Having been forced to give up his quiet life in Argentina, Butch still wanted to settle down as a respectable rancher. In late 1907, he and Sundance made an excursion to Santa Cruz, a frontier town in Bolivia’s neotropical eastern savannah, and Butch wrote to friends at Concordia, saying that he had found ‘just the place [he had] been looking for 20 years.’ Now 41, he was burdened with regret. ‘Oh god,’ he lamented, ‘if I could call back 20 years…I would be happy.’ He marveled at the affordability of good land with plenty of water and grazing, and made a prediction: ‘If I don’t fall down I will be living here before long.’

The bandits quit their jobs in 1908, after an inebriated Sundance bragged publicly about their criminal exploits. Although there is no proof of their having been anything other than model employees during their tenure at Concordia, Seibert credited them with several holdups in Bolivia. He said, for example, that they had robbed a railroad-construction payroll at Eucaliptus, south of La Paz, in 1908. The payroll was actually robbed twice that year. According to newspaper accounts, the perpetrators of the first holdup, which occurred in April, were ‘three Yankees who had been employed as contract-workers.’ The newspapers provided no details about the second robbery, which took place in August, after Butch and Sundance had left Concordia.

Later that month, they turned up in Tupiza, a mining center in southern Bolivia. Intent on robbing a local bank, perhaps to finance their retirement in Santa Cruz, the outlaws needed a place to lie low while making their plans. They found a perfect hideout at the camp of British engineer A.G. Francis, who was supervising the transportation of a gold dredge on the San Juan del Oro River. Introducing themselves as George Low and Frank Smith, Butch and Sundance appeared at Francis’ camp at Verdugo, 15 miles south of Tupiza, and asked to rest their mules for a spell. Their legendary charm soon won Francis over, and they wound up bunking with him for several weeks.

While Sundance stayed with Francis, Butch made frequent forays into Tupiza, casing the bank and formulating his plans. Unfortunately, a detachment of visiting soldiers from the Abaroa Regiment, the Bolivian army’s celebrated cavalry unit, was ensconced at a hotel on the same square as the bank–too close for Butch’s comfort. Frustrated, and tired of waiting for the soldiers to leave town, the bandits turned their attention to the Aramayo, Francke y Compañía, which had mines in the area. Although the operational headquarters were at Quechisla, three days’ journey to the northwest, the Aramayo family lived in Tupiza, and the money for the payrolls came through the Tupiza office. In conversations with an unidentified Aramayo employee, the outlaws learned that manager Carlos Peró would soon be taking an unguarded 80,000 peso payroll (worth half a million of today’s dollars) to Quechisla.

In late October, Francis moved his headquarters to Tomahuaico, three miles south of Verdugo, on the west bank of the San Juan del Oro. Shortly thereafter, Butch and Sundance decamped to Tupiza, where they staked out the office behind the Aramayo family’s Italianate mansion, Chajrahuasi.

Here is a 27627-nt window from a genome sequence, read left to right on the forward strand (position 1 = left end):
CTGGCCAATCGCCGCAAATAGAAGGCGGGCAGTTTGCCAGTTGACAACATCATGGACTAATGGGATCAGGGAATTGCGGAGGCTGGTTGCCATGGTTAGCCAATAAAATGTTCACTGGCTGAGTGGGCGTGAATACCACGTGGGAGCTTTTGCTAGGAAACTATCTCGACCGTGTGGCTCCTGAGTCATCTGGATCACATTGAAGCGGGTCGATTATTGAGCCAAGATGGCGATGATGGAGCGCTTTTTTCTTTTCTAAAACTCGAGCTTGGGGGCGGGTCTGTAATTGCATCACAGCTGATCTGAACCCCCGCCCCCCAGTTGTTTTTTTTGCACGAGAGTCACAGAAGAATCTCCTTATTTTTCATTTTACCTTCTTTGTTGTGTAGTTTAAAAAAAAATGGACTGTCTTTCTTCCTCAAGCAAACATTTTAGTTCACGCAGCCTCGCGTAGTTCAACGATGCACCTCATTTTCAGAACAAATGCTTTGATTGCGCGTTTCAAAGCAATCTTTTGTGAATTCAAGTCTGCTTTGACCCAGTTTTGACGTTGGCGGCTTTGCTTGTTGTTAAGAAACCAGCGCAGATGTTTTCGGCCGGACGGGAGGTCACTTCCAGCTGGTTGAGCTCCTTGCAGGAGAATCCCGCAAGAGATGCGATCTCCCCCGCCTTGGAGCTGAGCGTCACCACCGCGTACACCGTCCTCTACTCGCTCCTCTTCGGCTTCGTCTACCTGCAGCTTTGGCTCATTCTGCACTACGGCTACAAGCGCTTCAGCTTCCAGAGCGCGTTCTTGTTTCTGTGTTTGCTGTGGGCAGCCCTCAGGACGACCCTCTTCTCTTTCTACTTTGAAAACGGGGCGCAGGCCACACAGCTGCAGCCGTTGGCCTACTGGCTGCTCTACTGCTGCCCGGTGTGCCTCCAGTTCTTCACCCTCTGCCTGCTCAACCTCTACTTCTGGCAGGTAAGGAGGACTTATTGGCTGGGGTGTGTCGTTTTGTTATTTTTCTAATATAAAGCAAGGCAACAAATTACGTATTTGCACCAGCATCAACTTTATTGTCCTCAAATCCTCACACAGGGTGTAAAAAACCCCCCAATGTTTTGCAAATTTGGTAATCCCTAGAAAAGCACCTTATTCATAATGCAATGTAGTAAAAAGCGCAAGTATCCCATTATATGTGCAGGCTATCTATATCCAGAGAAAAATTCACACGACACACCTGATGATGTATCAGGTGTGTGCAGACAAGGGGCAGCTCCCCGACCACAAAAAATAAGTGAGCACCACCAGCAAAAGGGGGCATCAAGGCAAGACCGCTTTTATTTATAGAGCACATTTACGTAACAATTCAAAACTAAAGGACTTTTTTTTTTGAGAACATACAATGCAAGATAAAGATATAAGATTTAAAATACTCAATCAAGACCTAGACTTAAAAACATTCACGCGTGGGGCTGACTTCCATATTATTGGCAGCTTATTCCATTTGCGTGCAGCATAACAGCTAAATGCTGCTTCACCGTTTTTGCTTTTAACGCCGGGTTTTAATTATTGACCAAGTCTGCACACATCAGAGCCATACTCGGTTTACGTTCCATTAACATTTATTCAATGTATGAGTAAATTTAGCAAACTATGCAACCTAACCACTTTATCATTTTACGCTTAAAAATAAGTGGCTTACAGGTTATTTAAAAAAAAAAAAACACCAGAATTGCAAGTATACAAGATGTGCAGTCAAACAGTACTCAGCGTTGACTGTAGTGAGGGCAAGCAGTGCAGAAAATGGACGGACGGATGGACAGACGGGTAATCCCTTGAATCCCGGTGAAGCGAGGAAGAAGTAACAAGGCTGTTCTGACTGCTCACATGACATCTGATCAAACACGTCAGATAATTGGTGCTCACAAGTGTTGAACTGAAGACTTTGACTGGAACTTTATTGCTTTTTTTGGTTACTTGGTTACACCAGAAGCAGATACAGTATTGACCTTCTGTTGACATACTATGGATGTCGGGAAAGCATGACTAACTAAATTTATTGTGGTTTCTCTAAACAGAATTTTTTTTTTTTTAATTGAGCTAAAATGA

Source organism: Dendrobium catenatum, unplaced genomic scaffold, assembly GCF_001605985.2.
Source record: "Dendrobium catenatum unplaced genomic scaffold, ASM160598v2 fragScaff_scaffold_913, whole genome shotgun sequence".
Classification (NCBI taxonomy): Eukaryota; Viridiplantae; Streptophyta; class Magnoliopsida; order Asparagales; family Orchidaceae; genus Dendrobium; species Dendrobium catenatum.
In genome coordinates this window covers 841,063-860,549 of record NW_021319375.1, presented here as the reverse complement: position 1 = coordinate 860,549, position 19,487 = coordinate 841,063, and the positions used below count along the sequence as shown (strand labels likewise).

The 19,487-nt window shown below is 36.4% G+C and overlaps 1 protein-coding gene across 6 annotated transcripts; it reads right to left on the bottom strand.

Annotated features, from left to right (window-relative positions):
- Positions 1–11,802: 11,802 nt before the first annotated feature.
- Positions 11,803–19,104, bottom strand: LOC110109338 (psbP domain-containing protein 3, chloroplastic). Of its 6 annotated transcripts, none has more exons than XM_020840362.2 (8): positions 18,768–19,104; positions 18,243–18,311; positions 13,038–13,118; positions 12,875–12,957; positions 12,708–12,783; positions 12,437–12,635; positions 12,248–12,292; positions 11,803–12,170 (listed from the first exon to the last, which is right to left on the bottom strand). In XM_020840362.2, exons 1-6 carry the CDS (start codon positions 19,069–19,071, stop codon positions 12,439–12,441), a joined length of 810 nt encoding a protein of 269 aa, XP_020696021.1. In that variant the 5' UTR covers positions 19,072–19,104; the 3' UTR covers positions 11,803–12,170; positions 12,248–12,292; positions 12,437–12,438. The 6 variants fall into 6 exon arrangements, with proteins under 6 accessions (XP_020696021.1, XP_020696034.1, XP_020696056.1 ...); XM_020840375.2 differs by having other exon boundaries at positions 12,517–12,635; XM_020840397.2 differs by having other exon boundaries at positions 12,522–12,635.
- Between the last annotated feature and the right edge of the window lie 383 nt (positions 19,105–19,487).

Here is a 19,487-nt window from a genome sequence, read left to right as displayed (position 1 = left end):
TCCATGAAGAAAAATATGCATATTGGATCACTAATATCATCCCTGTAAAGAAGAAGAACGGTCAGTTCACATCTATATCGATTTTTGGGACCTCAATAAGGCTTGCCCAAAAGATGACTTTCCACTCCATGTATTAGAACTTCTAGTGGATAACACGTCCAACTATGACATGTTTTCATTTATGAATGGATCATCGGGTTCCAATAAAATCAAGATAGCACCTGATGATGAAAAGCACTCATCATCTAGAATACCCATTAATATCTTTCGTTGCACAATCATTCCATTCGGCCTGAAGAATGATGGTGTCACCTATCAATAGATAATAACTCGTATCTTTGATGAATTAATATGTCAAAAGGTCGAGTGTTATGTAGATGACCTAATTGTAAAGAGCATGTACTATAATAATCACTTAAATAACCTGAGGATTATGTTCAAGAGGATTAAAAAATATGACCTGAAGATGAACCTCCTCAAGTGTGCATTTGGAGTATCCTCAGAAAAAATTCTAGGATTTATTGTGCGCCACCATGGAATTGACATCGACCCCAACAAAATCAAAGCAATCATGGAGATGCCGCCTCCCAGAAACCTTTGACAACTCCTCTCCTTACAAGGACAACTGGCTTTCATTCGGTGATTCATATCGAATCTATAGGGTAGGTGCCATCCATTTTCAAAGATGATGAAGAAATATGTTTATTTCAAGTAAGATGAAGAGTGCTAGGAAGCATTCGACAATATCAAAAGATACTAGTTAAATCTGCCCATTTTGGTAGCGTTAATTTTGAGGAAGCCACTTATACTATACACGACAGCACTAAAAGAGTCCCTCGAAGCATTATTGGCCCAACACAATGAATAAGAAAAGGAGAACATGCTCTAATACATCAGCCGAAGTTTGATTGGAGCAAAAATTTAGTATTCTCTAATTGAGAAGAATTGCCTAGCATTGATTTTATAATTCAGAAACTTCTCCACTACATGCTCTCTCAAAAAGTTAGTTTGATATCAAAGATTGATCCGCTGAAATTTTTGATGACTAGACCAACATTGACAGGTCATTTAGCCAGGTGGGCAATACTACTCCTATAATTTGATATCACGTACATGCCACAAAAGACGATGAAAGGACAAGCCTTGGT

Early on the morning of November 3, Carlos Peró picked up a packet of money wrapped in homespun cloth and set off from Chajrahuasi with his young son Mariano, a peon and several mules, trailed discreetly by Butch and Sundance. Peró and his companions spent the night at the Aramayo hacienda in Salo, then resumed their journey at dawn. The outlaws were now ahead of them, watching through binoculars as the group made its way up Huaca Huañusca (Dead Cow Hill), the peon and the boy on mules and Peró on foot in the rear.

At 9:30 a.m., Peró’s party rounded a curve on the far side of the cactus-studded hill and found the trail blocked by Butch and Sundance, wielding brand-new small-caliber Mauser carbines with thick barrels. Dressed in dark-red corduroy suits, with bandannas masking their faces and their hat brims turned down so that only their eyes were visible, the bandits had Colt revolvers in their holsters and Browning pocket pistols tucked into their cartridge belts, which bulged with rifle ammunition.

Sundance kept his distance and said nothing. Butch politely ordered Mariano Peró and the peon to dismount and asked Carlos Peró to hand over the payroll. Unable to offer any resistance, Peró replied that they could take whatever they wanted. Butch began to search their saddlebags but could not find the money, so he told Peró to open their luggage. Speaking in English, Butch explained that he was not interested in the money or personal articles of Peró or his companions but only in the 80,000 pesos they were carrying for the Aramayo company. When Peró replied that they had only 15,000 pesos (worth $90,000 today), the larger payroll having been scheduled for the following week, Butch was stunned into silence. Perhaps as compensation, he took not only the packet of money but also a fine dark-brown mule that belonged to the company.